Fuente: www.breakingtravelnews.com

Autor: Staff

Fecha: 19/11/2010

Indian passengers lead the world in online carbon off-setting

The SITA/Air Transport World Passenger Self-Service survey of the world’s leading airports reveals that India’s air travellers lead the world in using airline websites for carbon emissions offsetting with 44% of survey respondents at Mumbai International Airport claiming to do so. By comparison, only 6% did so among those surveyed at Frankfurt.

Mumbai International Airport’s reputation for self-service technology was further enhanced by this year’s survey which also found that they are in the top three alongside Atlanta and Beijing when it comes to usage of online booking: when possible, 83% of Indian travellers will book online. After flight schedule, online booking is the second most important consideration now for the Indian traveller.

Self-service check-in rates are also high among passengers interviewed in Mumbai with 36% of surveyed passengers using it on the day. But usage could be higher among those who checked in at a counter as 67% did so because they had a bag to check-in and not all airlines allow online check-in for these passengers.

Baggage is regarded as a challenge even among the 74% of respondents who did check-in online and 83% of Mumbai respondents are enthusiastic about free airport bag drop. At the same time 76% have a positive attitude towards using baggage claim kiosks. Indian travellers have a marked preference for online check-in compared to kiosk check-in.

Indian travellers are also keen to see automation introduced at other points along the passenger journey. At least 54% would prefer an electronic boarding pass to a paper one compared to just 35% globally. There is also considerable support for automated border control and security processing (73%) and a majority would also use automatic boarding gates.

“Passengers in Mumbai are very sophisticated in how they manage their travel plans and this is borne out by their strong embrace of self-service technology. We expect to see further growth in the use of airline websites to book hotels, rent cars, purchase travel insurance and other ancillary services,” said Maneesh Jaikrishna, SITA Director for India. “Indian travellers already see the potential of mobile phones as travel accessories and we expect a significant rise in demand for mobile check-in and SMS notifications in the coming years as well as for airline ticket purchasing, modifying bookings to mention a few.”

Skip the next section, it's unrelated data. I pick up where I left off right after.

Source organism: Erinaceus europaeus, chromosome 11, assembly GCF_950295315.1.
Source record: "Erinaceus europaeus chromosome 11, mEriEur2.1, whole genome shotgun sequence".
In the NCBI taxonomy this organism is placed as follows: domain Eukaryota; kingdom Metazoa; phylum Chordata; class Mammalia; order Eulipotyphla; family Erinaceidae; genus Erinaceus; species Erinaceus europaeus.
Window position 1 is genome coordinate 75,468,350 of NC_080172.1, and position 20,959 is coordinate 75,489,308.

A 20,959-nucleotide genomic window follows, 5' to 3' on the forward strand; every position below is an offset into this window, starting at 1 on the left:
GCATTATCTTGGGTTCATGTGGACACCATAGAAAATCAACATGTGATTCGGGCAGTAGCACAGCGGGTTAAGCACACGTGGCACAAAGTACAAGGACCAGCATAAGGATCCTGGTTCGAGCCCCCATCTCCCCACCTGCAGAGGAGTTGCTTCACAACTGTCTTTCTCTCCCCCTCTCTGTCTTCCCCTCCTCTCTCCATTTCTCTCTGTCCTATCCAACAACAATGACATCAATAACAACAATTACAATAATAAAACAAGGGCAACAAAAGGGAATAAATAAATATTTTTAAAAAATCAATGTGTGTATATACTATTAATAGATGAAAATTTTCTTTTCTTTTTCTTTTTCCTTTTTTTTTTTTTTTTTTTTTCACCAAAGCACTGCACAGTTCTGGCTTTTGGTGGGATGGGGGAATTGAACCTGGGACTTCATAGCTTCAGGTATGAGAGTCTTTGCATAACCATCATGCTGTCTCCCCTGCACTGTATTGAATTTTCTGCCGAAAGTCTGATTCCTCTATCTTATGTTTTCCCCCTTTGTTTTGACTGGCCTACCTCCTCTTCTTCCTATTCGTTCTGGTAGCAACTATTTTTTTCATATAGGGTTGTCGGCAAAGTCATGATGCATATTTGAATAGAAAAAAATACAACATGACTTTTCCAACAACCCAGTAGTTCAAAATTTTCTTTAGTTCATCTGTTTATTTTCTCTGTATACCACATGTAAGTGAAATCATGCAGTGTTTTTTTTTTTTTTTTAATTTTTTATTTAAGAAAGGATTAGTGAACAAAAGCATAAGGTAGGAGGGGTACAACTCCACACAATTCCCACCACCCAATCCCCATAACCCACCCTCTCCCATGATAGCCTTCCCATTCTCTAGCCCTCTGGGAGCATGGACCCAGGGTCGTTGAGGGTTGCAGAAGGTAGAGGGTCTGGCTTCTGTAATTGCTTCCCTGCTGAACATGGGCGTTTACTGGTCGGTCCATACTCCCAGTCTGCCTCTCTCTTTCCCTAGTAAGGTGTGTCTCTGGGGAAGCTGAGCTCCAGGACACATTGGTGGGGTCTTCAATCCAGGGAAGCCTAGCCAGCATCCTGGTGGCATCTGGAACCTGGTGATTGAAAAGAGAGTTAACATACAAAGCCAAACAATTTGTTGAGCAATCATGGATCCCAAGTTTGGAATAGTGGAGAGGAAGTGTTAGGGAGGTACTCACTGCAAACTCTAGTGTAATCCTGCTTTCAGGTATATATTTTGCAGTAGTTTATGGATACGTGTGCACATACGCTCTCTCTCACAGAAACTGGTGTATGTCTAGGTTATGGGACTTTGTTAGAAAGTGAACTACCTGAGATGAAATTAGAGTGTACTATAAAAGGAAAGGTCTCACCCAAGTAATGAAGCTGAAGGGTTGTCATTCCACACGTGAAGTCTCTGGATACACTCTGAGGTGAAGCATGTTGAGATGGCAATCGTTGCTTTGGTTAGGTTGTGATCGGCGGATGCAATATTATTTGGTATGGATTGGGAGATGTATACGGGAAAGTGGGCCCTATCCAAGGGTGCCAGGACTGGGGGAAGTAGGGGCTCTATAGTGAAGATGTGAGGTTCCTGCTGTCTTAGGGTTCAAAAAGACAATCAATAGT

The survey data is extracted from interviews with 2,490 passengers travelling on 106 airlines, conducted at the departure gates earlier this year. Main nationalities interviewed were American, 17%; Indian, 12%; Chinese, 12%; Brazilian, 11%; German, 8%; South African, 8%  Russian, 7%; and others, 25%.

The survey covered: Beijing International Airport; Frankfurt; Hartsfield-Jackson, Atlanta; Moscow Domodedovo; OR Tambo Airport, Johannesburg; and Sao Paulo Guarulhos, Brazil.

Nueve Áreas Naturales Protegidas del Perú Celebrarán Día Internacional de los Humedales

Fuente: http://www.trafficnews.ec

Autor: andina.com.pe

Fecha: 01/02/2011

Lima, (andina.com.pe). El Perú celebrará este miércoles 2 de febrero el Día Internacional de los Humedales, fecha en la que se conmemora la adopción de la Convención Ramsar, tratado intergubernamental que busca la conservación y el uso racional de los humedales y sus recursos.

El Perú cuenta con 13 humedales, de los cuales nueve son áreas naturales protegidas: el refugio de vida silvestre Los Pantanos de Villa (Lima), los santuarios nacionales Manglares de Tumbes y Lagunas de Mejía (Arequipa).